it and just do it and let it breathe, which seems simplistic, because
that should be the final approach of all of music-making. Even ‘music-making’
is sort of a funny term if you think about it. I don’t really
believe in ‘making’, but
it’s sort of re-making, re-giving, exploring existing ideas. It
always has to be a spontaneous gesture, the prevalent awareness of the
forest and never the preoccupation with the trees. A very good
case in point is working on this piece again. How often have I
sung the Deutsches Requiem?
Daniel and I were going through it, and the phrases were working
fine. It was all fine. It’s intense, and I know what it’s
for and he knows what it’s for. Then he said to me, “Find the
word in the phrase that you want to underline, and leave the other ones
less un-underlined. You can’t underline everything because then
nothing’s underlined.” What he said just stopped me, and he’s
absolutely right. It was a small thing to fix. As
musicians, when looking at pieces again and again we can start
thinking, “Last time I underlined A, B, C, and F, so this time I’ll got
back and get A, B, C, F, and E.” Then you’re left alone.
Will this change from performance to performance, or perhaps from
production to production?
TH: Probably more
production to production, although each performance has its own
life. I think it should, anyway. It’s not just a matter of
learning the format for this set of performances. I would like to
believe that it is always the struggle, or the passion, a liberation to
spontaneity, maybe. I hate the idea of doing something in music
in terms of manipulating it, or thinking I’m going to do this piece
this way, getting my hands on it, rolling my sleeves up on it.
There is a place in the preparation of the work that’s like that in the
detailed sensitivity with which an artist has to look at music. I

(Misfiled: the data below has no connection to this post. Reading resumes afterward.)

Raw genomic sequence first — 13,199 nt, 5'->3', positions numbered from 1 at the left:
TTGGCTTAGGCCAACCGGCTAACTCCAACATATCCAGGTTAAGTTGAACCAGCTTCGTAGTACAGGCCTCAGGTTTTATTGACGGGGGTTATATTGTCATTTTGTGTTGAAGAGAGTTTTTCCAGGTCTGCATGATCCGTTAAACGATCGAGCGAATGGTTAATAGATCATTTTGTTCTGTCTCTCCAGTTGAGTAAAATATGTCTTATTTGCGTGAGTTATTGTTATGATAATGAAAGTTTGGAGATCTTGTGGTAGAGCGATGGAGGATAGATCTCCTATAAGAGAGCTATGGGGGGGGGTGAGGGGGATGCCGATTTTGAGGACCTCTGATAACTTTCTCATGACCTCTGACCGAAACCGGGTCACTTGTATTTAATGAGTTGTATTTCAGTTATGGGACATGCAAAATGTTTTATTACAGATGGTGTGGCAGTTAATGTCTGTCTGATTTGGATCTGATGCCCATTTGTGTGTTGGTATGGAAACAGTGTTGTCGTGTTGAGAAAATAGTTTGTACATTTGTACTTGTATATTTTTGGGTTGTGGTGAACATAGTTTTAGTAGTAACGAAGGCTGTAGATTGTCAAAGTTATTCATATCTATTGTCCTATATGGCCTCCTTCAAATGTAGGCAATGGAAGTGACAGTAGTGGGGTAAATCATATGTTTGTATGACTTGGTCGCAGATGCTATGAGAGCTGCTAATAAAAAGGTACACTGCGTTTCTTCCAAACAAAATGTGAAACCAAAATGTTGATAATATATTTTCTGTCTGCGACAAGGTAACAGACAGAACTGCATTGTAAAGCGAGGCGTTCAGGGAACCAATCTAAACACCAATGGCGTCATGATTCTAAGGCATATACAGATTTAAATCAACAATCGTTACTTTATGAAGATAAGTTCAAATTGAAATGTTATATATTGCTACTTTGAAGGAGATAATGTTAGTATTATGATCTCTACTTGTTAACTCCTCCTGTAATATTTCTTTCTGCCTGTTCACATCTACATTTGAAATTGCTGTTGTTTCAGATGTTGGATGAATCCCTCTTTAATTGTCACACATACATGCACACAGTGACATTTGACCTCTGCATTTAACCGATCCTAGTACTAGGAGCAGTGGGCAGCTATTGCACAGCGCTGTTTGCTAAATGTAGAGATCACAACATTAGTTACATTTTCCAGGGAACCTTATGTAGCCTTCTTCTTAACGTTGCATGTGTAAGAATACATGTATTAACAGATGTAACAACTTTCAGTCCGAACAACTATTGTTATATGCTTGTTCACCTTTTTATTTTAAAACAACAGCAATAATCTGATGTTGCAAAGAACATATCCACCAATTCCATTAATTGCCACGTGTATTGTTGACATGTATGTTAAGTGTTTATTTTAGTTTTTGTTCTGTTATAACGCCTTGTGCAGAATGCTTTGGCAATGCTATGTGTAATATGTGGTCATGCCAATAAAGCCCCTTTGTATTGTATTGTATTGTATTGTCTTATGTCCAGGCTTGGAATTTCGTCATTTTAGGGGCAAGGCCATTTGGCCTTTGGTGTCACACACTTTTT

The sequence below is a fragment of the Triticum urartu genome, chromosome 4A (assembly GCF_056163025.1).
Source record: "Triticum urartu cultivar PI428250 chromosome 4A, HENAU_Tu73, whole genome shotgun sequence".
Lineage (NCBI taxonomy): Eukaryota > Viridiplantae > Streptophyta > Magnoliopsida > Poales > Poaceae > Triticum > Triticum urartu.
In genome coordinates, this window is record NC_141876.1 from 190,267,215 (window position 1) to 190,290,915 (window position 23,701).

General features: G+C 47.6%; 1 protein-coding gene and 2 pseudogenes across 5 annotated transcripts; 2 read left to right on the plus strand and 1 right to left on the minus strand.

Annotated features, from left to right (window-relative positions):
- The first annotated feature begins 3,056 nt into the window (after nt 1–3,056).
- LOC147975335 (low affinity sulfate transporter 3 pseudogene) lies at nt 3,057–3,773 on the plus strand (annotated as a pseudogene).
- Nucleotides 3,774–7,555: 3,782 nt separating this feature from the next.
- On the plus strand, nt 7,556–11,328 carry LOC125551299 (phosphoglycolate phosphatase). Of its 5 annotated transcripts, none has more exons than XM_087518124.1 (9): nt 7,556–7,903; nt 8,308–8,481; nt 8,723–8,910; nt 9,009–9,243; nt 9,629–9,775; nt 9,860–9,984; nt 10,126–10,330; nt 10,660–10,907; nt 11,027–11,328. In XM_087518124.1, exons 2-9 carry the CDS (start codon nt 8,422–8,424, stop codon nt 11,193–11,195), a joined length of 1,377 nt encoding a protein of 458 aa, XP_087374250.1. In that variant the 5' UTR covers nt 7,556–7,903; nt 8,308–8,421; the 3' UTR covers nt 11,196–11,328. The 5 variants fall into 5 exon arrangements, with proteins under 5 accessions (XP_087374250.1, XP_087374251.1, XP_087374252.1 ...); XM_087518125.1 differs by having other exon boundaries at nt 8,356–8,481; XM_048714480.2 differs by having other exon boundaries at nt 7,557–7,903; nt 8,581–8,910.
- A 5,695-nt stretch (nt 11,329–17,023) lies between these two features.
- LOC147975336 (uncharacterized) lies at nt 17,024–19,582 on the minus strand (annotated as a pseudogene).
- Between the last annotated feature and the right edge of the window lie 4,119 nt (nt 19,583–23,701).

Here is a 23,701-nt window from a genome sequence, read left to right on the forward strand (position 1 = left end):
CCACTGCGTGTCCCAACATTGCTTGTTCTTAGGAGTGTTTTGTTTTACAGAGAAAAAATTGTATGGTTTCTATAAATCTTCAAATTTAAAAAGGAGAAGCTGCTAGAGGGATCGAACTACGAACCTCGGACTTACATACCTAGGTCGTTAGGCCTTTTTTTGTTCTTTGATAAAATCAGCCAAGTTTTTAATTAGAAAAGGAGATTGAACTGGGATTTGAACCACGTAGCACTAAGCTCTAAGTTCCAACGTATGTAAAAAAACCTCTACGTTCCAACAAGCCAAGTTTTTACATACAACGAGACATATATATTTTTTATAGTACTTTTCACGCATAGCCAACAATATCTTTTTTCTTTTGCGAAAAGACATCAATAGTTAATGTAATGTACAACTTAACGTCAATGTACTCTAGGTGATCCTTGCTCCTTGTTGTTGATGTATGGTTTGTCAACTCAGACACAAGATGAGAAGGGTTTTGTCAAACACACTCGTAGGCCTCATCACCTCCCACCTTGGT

believe in that, and in fact I love that process, but it seems to me in
the re-giving, in the — I don’t particularly like the word ‘performance’
but there’s no other word — it seems to me that you have to get rid of
ideas of ‘doing’ and ‘making’,
and it has to be more a point of being and existing. That’s
essentially what a composer was trying to do. He wasn’t trying to
make a musical piece as much as he was trying to create a synthesis of
different thoughts and ideas in a musical moment, which then could
re-live and re-live and re-live.
BD: At what
point in this whole process comes the sharing with the audience?
TH: The idea
of sharing with the audience is oftentimes too articulated, as it’s
something we are handing to the audience from the stage in practically
every genre, whether it’s Lieder
or opera or concerts. I prefer to think of the state of being of
singing, where it closes a chain to the audience. In other words
it becomes a circular giving and re-giving. The audience is not
really so important about what I believe, for instance, Dichterliebe to mean. What is
important is recreating Dichterliebe
in an environment, in a circumstance, in a state of being that the
audience can understand. They can decide for themselves what Dichterliebe is. I don’t
believe much in handing people interpretations. I don’t
particularly like the idea of interpretation.
BD: Do you
feed off the audience every night?
TH: Oh, I
think so. Yes, absolutely. One of the psychological
dimensions of late 20th century music-making that needs to be more
discussed is the audience participation, just simply spiritually.
If you go into a movie theater, you’re drawn into something that’s
rather dark, and you’re observing something go by. But you can’t
use that kind of passive awareness in a live concert situation.
Maybe that’s one of the reasons why orchestral music seems to be
predominantly more popular than vocal music is in terms of
concert-going. Vocal music then becomes popular because of the
spectacle involved, and for me, that’s the more irrelevant part of
BD: Is the
spectacle irrelevant even if it draws them in?
as a circus of high, loud notes and famous personalities and TV people
that you’ve seen or records that you’ve seen in racks is
irrelevant. That is not why music exists. We are the
servants of music, and not the other way around. I feel very
strongly about that. I think we’ve gotten kind of off the track,
BD: Let me
get you to answer your own question. Why does music exist?
TH: Why do we
exist? Music is part of existence. I don’t think it’s an
intangible third-person experience that we accumulate as human
beings. It is a natural instinct to communicate, therefore it
falls under that line into communication. It is also a natural
instinct of human beings to reflect and to ponder the why of their
existence. That is essentially what separates us from animals
— being able to even contemplate that — and
as long as we are able to do that, or want to do that, then obviously
music is very much a part of that.
BD: So we
should not try to equate our music with the music of the dolphins or
the whales, or any other living things?
TH: A dolphin